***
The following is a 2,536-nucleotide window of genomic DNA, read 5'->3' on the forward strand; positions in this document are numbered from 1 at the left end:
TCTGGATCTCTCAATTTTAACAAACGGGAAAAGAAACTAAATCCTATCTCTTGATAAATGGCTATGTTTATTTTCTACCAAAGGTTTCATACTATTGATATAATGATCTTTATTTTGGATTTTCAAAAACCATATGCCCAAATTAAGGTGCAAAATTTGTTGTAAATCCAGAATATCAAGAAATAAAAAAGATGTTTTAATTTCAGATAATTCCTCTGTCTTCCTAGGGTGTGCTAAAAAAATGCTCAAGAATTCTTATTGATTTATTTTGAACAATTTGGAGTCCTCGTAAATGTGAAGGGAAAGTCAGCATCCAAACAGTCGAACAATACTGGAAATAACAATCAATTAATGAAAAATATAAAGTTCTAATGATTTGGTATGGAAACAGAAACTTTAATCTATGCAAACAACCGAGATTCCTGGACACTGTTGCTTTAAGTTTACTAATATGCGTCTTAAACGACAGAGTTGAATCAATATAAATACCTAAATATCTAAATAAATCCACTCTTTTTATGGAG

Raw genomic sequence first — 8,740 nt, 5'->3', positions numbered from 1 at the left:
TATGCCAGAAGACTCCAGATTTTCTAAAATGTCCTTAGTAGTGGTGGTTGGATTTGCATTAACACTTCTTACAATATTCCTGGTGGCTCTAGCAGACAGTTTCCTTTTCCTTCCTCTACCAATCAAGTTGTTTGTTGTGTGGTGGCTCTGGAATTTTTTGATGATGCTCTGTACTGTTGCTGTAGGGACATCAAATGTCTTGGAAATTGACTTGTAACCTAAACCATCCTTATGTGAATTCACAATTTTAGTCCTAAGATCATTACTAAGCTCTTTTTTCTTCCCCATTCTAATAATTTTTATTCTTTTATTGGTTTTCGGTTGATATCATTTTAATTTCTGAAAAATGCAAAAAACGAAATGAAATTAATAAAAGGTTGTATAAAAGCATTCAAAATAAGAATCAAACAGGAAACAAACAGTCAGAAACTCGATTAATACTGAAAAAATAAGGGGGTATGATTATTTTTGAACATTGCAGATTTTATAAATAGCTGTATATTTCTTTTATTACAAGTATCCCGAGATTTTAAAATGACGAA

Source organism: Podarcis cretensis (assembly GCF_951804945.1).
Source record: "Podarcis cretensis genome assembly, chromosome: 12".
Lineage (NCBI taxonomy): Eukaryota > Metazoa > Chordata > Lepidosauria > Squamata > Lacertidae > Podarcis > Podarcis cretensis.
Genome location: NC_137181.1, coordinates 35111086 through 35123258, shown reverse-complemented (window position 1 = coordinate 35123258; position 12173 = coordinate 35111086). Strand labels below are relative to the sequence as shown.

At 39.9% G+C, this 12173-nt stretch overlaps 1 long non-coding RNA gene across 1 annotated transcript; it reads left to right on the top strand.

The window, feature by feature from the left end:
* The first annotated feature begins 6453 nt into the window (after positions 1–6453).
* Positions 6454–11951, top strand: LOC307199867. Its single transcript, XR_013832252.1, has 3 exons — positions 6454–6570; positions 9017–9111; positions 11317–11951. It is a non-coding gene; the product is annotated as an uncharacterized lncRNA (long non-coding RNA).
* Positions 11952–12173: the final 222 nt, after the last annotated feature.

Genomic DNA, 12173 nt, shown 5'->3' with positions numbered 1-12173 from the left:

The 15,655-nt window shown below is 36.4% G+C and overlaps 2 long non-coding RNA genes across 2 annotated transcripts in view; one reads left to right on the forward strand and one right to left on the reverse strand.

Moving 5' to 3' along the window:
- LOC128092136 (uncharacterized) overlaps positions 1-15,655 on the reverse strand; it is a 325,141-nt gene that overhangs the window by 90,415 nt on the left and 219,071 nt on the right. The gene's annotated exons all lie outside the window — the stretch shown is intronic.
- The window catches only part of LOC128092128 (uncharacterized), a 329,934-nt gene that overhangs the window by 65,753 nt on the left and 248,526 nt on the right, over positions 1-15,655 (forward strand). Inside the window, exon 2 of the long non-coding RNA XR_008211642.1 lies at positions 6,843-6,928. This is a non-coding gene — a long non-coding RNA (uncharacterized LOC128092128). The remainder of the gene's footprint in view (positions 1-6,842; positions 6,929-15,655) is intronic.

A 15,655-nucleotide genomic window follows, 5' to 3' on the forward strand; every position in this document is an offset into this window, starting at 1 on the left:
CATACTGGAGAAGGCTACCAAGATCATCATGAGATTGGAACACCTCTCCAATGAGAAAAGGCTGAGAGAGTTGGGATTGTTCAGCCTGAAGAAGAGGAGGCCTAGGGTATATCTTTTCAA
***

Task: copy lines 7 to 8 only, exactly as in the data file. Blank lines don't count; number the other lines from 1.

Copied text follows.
Lineage (NCBI taxonomy): Eukaryota > Metazoa > Chordata > Lepidosauria > Squamata > Lacertidae > Podarcis > Podarcis cretensis.
Genome location: NC_137181.1, coordinates 35111086 through 35123258, shown reverse-complemented (window position 1 = coordinate 35123258; position 12173 = coordinate 35111086). Strand labels below are relative to the sequence as shown.